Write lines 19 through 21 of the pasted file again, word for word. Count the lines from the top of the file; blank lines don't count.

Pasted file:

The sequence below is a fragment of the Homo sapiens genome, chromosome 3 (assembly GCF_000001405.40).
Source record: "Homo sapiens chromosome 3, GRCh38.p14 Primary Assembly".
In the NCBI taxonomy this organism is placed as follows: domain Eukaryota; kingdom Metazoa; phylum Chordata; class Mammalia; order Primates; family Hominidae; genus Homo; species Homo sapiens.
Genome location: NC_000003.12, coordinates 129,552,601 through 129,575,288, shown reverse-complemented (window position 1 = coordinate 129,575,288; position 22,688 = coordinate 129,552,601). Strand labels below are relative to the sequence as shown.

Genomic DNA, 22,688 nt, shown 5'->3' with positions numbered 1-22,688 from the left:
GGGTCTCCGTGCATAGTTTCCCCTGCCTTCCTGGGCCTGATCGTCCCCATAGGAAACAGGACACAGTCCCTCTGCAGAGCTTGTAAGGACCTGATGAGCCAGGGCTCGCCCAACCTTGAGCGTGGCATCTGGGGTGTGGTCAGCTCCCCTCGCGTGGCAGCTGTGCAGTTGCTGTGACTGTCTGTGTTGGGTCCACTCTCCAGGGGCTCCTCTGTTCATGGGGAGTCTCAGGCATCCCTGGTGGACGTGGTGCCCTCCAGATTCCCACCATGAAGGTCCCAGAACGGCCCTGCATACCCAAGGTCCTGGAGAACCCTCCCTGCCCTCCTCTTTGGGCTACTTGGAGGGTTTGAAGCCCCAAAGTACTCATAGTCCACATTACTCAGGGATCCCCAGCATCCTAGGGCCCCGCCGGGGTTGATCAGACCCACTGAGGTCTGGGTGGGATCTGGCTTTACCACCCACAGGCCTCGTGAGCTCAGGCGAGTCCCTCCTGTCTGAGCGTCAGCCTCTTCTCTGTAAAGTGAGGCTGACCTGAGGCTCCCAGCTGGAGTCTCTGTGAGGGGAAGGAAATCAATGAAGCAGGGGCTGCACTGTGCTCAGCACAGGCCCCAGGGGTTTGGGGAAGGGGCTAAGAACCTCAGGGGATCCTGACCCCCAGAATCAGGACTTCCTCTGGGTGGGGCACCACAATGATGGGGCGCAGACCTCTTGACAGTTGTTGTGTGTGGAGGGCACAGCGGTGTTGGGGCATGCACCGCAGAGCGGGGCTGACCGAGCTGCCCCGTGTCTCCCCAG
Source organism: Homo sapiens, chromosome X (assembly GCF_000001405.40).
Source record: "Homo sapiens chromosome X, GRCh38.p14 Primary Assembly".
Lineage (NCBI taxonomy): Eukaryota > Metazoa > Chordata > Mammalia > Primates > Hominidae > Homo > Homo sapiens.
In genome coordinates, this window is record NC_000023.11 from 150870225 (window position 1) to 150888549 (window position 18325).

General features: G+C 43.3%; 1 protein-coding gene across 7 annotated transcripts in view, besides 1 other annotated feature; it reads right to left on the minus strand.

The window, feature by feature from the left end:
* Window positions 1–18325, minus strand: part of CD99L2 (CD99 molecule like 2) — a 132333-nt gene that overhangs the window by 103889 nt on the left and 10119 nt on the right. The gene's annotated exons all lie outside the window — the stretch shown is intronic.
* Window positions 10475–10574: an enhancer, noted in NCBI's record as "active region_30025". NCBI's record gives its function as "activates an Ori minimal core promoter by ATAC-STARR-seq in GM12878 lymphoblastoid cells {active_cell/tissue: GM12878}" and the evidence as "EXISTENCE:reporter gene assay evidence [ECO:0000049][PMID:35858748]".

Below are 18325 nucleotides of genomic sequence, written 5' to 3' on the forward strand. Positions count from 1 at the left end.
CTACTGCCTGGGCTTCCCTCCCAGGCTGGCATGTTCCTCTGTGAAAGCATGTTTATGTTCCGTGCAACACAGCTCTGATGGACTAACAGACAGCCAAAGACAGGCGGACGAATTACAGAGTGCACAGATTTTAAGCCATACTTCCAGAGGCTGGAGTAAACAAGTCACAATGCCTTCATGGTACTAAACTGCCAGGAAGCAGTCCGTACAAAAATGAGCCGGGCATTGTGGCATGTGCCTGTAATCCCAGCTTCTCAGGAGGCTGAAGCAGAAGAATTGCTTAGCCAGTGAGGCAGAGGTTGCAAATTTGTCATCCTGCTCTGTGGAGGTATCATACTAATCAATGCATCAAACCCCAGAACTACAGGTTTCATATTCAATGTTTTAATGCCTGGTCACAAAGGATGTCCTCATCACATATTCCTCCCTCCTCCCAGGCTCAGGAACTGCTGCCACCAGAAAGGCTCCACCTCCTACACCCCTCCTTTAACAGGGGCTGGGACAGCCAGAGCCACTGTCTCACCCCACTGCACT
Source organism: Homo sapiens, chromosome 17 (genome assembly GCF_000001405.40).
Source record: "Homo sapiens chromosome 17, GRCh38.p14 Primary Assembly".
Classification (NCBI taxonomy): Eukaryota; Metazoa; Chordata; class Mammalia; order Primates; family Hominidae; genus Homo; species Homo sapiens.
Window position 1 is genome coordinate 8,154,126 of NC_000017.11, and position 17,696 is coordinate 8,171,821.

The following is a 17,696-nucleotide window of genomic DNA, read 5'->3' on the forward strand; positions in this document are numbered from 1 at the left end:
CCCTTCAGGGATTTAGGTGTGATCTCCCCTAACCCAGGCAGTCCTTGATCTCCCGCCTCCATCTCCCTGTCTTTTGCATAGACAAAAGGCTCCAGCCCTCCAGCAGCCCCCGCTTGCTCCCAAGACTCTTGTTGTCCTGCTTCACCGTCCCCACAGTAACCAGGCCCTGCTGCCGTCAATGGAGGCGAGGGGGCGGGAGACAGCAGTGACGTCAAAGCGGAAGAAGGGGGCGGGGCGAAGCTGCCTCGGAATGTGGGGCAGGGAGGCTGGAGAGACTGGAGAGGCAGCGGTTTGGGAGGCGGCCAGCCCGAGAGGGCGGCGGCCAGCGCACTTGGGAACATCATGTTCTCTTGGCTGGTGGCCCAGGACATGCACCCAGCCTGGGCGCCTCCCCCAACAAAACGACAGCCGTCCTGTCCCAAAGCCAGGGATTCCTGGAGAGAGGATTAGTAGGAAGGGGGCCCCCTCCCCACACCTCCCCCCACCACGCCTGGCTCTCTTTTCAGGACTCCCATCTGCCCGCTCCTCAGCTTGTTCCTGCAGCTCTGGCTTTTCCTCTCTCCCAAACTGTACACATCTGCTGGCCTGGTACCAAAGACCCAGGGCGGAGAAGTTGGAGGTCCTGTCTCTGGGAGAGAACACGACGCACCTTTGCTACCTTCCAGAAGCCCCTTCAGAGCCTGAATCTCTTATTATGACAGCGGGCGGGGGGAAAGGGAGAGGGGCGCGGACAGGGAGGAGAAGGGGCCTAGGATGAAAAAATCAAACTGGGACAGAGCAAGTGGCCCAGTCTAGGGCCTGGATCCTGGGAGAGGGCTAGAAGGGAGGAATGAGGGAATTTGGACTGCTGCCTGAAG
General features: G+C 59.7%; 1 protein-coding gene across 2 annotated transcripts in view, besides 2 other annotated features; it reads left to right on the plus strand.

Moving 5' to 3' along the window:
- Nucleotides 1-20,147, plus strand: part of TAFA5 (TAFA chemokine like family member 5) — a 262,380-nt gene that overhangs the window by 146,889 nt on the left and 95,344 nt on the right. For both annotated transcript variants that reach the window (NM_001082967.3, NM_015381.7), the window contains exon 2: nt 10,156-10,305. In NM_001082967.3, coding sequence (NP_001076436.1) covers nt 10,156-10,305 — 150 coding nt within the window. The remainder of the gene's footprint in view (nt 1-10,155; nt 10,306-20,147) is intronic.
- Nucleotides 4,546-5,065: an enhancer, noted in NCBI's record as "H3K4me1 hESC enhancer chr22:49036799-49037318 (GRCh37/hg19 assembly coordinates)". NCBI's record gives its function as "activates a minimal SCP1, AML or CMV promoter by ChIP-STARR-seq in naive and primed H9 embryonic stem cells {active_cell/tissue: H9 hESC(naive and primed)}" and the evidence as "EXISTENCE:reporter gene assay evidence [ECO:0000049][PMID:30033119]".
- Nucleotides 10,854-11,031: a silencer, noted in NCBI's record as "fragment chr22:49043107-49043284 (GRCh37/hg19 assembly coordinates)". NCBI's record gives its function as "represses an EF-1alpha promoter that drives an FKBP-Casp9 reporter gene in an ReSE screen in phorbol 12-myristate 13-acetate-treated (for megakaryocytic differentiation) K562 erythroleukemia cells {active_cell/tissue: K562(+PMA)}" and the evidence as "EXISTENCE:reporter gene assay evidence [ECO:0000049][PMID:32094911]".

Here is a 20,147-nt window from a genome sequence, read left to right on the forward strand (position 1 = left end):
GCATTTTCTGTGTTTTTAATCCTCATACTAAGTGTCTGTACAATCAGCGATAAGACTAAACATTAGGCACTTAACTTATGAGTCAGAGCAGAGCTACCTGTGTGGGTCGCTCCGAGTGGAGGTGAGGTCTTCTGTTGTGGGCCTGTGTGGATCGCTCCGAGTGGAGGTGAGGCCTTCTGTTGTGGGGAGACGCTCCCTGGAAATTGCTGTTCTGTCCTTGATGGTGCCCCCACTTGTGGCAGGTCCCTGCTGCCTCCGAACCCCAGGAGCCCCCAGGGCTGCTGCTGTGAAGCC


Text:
Classification (NCBI taxonomy): Eukaryota; Metazoa; Chordata; class Mammalia; order Primates; family Hominidae; genus Homo; species Homo sapiens.
Window position 1 is genome coordinate 8,154,126 of NC_000017.11, and position 17,696 is coordinate 8,171,821.

The following is a 17,696-nucleotide window of genomic DNA, read 5'->3' on the forward strand; positions in this document are numbered from 1 at the left end: